Maria Reiche was born 15 May 1903, in Dresden. She studied mathematics, astronomy, geography and foreign languages at the Dresden Technical University.
In 1932, she began work as a nanny and teacher for the children of a German consul in Cuzco, Peru. In 1934, she lost one of her fingers to gangrene. That same year, she became a teacher in Lima and made scientific translations, as she spoke five languages. When World War II broke out, German citizens were detained in Peru.
In 1940, Reiche became an assistant to the American Paul Kosok, an historian from Long Island University in Brooklyn, New York. Making field studies from 1939–1941 and 1948–49, Kosok is credited as the first Westerner of European descent to seriously investigate the Nazca Lines. He originally studied them in connection with field work on ancient irrigation systems, but quickly concluded they had another purpose.
He noticed lines that converged at the point of the winter solstice in the Southern Hemisphere in June 1941. Together he and Reiche began to map and assess the lines for their relation to astronomical events. Later Reiche found lines converging at the summer solstice. Around 1946, Reiche began to map the figures represented by the Nazca Lines and determined there were 18 different kinds of animals and birds. After Kosok left in 1948, she continued the work and mapped the area. She used her background as a mathematician to analyze how the Nazca may have created such huge-scale figures. She found these to have a mathematical precision that was highly sophisticated. Reiche theorized that the builders of the lines used them as a sun calendar and an observatory for astronomical cycles.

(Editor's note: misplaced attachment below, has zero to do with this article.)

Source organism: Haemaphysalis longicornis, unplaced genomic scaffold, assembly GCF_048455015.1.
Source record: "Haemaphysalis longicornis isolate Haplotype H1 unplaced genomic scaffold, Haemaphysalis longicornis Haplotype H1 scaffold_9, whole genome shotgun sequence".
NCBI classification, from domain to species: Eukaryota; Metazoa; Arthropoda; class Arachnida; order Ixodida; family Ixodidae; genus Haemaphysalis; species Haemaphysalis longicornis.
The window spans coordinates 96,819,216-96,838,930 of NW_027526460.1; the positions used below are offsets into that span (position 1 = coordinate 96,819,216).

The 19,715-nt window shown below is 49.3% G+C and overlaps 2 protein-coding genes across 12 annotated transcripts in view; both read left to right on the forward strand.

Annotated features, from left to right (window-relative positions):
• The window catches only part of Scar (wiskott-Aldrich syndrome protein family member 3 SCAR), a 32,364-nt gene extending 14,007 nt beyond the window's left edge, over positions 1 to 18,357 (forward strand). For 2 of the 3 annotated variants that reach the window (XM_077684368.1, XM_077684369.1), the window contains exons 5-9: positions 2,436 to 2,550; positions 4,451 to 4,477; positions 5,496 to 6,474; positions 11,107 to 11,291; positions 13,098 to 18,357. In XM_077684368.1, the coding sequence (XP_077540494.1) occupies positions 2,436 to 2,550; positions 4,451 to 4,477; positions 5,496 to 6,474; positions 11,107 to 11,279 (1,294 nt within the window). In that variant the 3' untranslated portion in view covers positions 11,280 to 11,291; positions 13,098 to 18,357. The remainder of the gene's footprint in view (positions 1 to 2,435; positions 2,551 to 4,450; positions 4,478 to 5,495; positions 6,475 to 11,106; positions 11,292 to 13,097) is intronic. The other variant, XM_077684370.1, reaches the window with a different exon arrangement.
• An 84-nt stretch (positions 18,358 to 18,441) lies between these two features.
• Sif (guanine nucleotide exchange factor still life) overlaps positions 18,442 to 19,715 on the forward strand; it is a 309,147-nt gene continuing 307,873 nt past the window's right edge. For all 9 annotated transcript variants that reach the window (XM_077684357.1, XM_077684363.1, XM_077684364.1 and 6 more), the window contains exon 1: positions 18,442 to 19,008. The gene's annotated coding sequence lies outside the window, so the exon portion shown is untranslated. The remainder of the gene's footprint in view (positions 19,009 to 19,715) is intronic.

Because the lines can be best seen from above, she persuaded the Peruvian Air Force to help her make aerial photographic surveys. She worked alone from her home in Nazca. Reiche published her theories in the book The Mystery on the Desert (1949, reprint 1968), which had a mixed response from scholars. Eventually scholars concluded that the lines were not chiefly for astronomical purposes, but Reiche's and Kosok's work had brought scholarly attention to the great resource. It is widely believed that they were used as part of worship and religious ceremonies related to the "calling of water from the gods."
Reiche used the profits from the book to campaign for preservation of the Nazca desert and to hire guards for the property and assistants for her work. Wanting to preserve the Nazca Lines from encroaching traffic, after one figure was cut through by the Pan American Highway government development, Reiche spent considerable money in the effort to lobby and educate officials and the public about the lines. After paying for private security, she convinced the government to restrict public access to the area. She sponsored construction of a tower near the highway so that visitors could have an overview of the lines to appreciate them without damaging them.
In 1977, Reiche became a founding member of South American Explorers, a non-profit travel, scientific and educational organization. She was on the organization's advisory board and was interviewed for the South American Explorer on the lines' significance and importance.
Reiche's health deteriorated as she aged. She used a wheelchair, suffered from skin ailments, and lost her sight. In her later years, she also suffered from Parkinson's disease. Maria Reiche died of ovarian cancer on 8 June 1998, in an Air Force Hospital in Lima. Reiche was buried with her sister near Nazca with official honors.In 1995 UNESCO declared the Nazca Lines a World Heritage Site.
In addition to honors at her funeral, Reiche's former home has been adapted as a museum.
The Maria Reiche Centre in Nazca provides information about her life and work. The centre sponsors lectures on the Nazca Lines, a scale model, current research, and different theories about their origin and construction.
Nazca airport is named after her.
In Peru, about 50 schools, foundations and associations are named after her.